Countless cowboys have been crowned world champions in Las Vegas since the city started hosting the National Finals Rodeo in 1985, but only four Nevada natives have won world titles in the 77-year history of the Professional Rodeo Cowboys Association.
Last year, Fallon’s Jade Corkill joined the select group, which includes Logandale’s Randon Adams, the 2008 team roping heeler world champion; Battle Mountain’s Joe Marvel, the 1978 saddle bronc riding champion; and Las Vegas’ Dave Campbell, the 1946 steer wrestling champion.
Corkill, 26, captured his team roping heeler crown in dramatic fashion — winning the final round of the NFR to edge Gardnerville resident Clay O’Brien Cooper by $1,131 — and is poised to become Nevada’s only two-time world champion this year despite injuring his left hand in the first go-round of the NFR at the Thomas &Mack Center.
Corkill’s hand was crushed against the saddle horn by the rope coils, cutting three of his fingers and forcing him to alter his technique.
But the injury didn’t appear to affect him in the seventh go-round Wednesday, when he and partner Clay Tryan tied for first place with a time of 4.1 seconds before a crowd of 17,416.
“It’s getting better when I rope,” said Corkill, who has received daily treatment on his hand shortly before he competes. “They wrap like a heat pack around my hand, and it lasts about 30 to 40 minutes after I take it off — the swelling being down and being able to move my hand better.”
Despite the injury, Corkill — who entered the NFR with a lead of $519 over Travis Graves in the world standings — has increased his advantage to more than $28,000 over Brady Minor with three rounds left.
Corkill would like nothing more than to be able to celebrate the team roping world title with Tryan, the 2005 team roping header world champion.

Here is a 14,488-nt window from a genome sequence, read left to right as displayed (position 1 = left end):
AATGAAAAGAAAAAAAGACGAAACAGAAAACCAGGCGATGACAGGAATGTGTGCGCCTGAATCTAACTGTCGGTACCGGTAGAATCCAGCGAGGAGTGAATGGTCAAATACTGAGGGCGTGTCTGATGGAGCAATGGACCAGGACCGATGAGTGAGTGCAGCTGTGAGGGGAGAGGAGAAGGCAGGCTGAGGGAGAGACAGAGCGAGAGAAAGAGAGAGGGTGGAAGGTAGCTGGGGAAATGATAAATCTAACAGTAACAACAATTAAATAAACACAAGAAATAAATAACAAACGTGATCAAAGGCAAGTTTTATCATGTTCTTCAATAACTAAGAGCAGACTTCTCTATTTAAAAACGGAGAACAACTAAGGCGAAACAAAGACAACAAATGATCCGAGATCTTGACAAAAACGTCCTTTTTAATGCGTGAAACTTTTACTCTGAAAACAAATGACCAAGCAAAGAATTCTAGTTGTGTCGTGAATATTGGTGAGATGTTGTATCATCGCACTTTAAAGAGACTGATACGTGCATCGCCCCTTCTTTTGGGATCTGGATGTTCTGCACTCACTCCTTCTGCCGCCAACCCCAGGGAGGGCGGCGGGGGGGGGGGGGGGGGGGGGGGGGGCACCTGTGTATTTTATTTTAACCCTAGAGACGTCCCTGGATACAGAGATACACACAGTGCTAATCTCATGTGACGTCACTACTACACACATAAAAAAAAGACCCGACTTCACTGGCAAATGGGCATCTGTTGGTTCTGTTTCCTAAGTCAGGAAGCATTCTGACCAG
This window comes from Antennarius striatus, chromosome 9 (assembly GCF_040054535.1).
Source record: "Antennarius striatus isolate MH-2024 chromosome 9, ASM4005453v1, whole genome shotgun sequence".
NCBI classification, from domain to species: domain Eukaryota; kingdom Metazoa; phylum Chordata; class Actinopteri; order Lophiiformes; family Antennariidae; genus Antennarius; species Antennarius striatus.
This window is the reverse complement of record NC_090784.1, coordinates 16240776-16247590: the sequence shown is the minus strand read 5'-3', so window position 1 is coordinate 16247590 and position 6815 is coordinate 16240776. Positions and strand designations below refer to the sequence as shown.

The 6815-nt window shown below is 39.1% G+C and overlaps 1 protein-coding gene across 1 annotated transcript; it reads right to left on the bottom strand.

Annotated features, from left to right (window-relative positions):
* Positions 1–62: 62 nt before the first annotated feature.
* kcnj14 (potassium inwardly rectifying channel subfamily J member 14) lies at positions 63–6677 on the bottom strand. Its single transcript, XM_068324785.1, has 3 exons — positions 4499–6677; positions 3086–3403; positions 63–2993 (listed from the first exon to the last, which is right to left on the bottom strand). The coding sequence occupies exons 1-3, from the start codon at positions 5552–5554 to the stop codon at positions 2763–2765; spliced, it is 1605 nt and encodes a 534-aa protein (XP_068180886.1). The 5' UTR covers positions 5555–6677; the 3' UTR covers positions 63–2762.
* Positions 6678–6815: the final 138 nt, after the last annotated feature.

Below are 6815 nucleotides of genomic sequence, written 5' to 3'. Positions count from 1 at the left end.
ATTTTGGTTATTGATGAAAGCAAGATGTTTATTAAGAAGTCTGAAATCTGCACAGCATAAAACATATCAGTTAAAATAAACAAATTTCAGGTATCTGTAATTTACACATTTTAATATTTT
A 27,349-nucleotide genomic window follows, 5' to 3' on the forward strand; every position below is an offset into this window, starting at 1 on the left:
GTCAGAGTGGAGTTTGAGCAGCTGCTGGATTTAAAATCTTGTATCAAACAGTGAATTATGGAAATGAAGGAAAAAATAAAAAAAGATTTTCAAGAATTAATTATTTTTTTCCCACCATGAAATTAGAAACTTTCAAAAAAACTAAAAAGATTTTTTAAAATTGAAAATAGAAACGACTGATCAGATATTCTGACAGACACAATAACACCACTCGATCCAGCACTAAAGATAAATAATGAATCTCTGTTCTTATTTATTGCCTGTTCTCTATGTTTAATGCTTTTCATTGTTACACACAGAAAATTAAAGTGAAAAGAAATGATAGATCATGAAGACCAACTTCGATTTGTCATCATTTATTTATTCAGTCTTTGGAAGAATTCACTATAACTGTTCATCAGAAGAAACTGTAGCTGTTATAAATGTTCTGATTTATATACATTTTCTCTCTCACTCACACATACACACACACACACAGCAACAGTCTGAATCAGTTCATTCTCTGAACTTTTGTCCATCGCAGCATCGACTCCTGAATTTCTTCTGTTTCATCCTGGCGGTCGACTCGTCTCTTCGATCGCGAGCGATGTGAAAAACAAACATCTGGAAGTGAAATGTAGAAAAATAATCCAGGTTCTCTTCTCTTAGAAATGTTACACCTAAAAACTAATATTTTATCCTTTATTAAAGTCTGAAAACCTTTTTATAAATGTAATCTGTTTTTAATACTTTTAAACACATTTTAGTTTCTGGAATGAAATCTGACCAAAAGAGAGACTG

Corkill couldn’t entirely enjoy his championship last year, when his teammate, Kaleb Driggers, fell short to Chad Masters in his quest for the header title — ending a season in which Driggers’ best horse died and Corkill’s best horse was injured.
“We had to battle through all that stuff, and I crossed the finish line, and he didn’t. It was a dream and a nightmare all in the same night,” Corkill said. “I hate saying that, too, because that’s literally all I’ve ever worked for. I feel like I sound ungrateful or unappreciative, but it’s the complete opposite. I’m also a team player, and it should’ve been both of us.
“It is my dream come true, but I had a hard time celebrating when he didn’t get it.”
Needing to win the final round last year and finish at least fifth in the average, that’s exactly what Corkill and Driggers did, turning in a winning time of 4.0 seconds.
“It kind of seems like every year, that’s the kicker for a lot of guys — being able to place in the last-day money and get the average check,” said Corkill, who has won the NFR’s 10th round in each of the past three years. “That sends a lot of guys over the top.”
Corkill, who is fifth in the average, expects the title race to go to the wire again this year.
“I’m sure it will,” he said. “It seems like it usually does.”
Corkill won $114,848 in the regular season to surpass $1 million in PRCA career earnings and has pocketed $55,000 at the NFR to climb to second in the all-around standings, behind 19-time world champion Trevor Brazile. He also competed this season in steer roping.
“He’s a great heeler and a great horseman,” Brazile said. “I knew he was going to be elite the first time I saw him rope. He’s just got a certain style and competitiveness in him that’s hard to find.”
The PRCA team roping heeler Rookie of the Year in 2006, Corkill has finished in the top five in the world the past five years, placing second to Adams in 2008.
Married with a 2-year-old son, Colby, Corkill also has helped mentor Elko’s Dakota Eldridge, a steer wrestler who has climbed from 15th to ninth place in the world standings and is fourth in the average at his first NFR.
“Jade is the best heeler there is,” said Eldridge, who competed in Nevada high school rodeo with Corkill’s sister, Bailey, a former UNLV rodeo athlete. “I think he’s the best there ever will be.”
Corkill said his ultimate goal is perfection.
“They say nobody’s perfect, which means we all have work to do,” he said. “My long-term goal is to figure out a way to catch every steer that gets turned for me by two feet.
“Is it a realistic goal? Probably not. But as long as you set them high, you’ve always got something to work for.”
Contact reporter Todd Dewey at email@example.com or 702-383-0354. Follow him on Twitter: @tdewey33.